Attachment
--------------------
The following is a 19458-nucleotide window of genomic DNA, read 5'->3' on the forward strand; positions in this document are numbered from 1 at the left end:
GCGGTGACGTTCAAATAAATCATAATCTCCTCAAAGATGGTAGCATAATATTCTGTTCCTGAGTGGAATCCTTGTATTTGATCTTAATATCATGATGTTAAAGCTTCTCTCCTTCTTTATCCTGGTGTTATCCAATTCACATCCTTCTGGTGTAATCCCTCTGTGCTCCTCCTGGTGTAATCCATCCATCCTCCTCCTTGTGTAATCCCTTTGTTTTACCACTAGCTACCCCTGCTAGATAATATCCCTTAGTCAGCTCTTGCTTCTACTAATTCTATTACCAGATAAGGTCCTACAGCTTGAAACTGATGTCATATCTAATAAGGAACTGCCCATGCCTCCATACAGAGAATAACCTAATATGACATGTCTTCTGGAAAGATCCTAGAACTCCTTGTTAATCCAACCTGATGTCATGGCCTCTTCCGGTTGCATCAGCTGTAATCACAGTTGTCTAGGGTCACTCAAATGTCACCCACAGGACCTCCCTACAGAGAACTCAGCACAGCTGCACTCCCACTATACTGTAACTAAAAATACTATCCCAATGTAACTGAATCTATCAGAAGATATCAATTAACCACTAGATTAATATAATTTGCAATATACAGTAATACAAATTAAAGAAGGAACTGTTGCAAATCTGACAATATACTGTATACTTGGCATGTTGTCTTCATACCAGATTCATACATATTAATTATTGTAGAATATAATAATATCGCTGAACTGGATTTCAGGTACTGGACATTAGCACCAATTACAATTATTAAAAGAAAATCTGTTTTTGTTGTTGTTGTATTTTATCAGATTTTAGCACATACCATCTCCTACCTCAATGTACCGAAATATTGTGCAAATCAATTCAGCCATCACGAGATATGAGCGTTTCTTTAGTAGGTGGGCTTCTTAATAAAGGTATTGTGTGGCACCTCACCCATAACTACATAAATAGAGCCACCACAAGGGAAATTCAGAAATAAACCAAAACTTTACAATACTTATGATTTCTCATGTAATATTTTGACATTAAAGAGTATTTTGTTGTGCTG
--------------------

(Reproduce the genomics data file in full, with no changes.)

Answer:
The following is a 19458-nucleotide window of genomic DNA, read 5'->3' on the forward strand; positions in this document are numbered from 1 at the left end:
GCGGTGACGTTCAAATAAATCATAATCTCCTCAAAGATGGTAGCATAATATTCTGTTCCTGAGTGGAATCCTTGTATTTGATCTTAATATCATGATGTTAAAGCTTCTCTCCTTCTTTATCCTGGTGTTATCCAATTCACATCCTTCTGGTGTAATCCCTCTGTGCTCCTCCTGGTGTAATCCATCCATCCTCCTCCTTGTGTAATCCCTTTGTTTTACCACTAGCTACCCCTGCTAGATAATATCCCTTAGTCAGCTCTTGCTTCTACTAATTCTATTACCAGATAAGGTCCTACAGCTTGAAACTGATGTCATATCTAATAAGGAACTGCCCATGCCTCCATACAGAGAATAACCTAATATGACATGTCTTCTGGAAAGATCCTAGAACTCCTTGTTAATCCAACCTGATGTCATGGCCTCTTCCGGTTGCATCAGCTGTAATCACAGTTGTCTAGGGTCACTCAAATGTCACCCACAGGACCTCCCTACAGAGAACTCAGCACAGCTGCACTCCCACTATACTGTAACTAAAAATACTATCCCAATGTAACTGAATCTATCAGAAGATATCAATTAACCACTAGATTAATATAATTTGCAATATACAGTAATACAAATTAAAGAAGGAACTGTTGCAAATCTGACAATATACTGTATACTTGGCATGTTGTCTTCATACCAGATTCATACATATTAATTATTGTAGAATATAATAATATCGCTGAACTGGATTTCAGGTACTGGACATTAGCACCAATTACAATTATTAAAAGAAAATCTGTTTTTGTTGTTGTTGTATTTTATCAGATTTTAGCACATACCATCTCCTACCTCAATGTACCGAAATATTGTGCAAATCAATTCAGCCATCACGAGATATGAGCGTTTCTTTAGTAGGTGGGCTTCTTAATAAAGGTATTGTGTGGCACCTCACCCATAACTACATAAATAGAGCCACCACAAGGGAAATTCAGAAATAAACCAAAACTTTACAATACTTATGATTTCTCATGTAATATTTTGACATTAAAGAGTATTTTGTTGTGCTG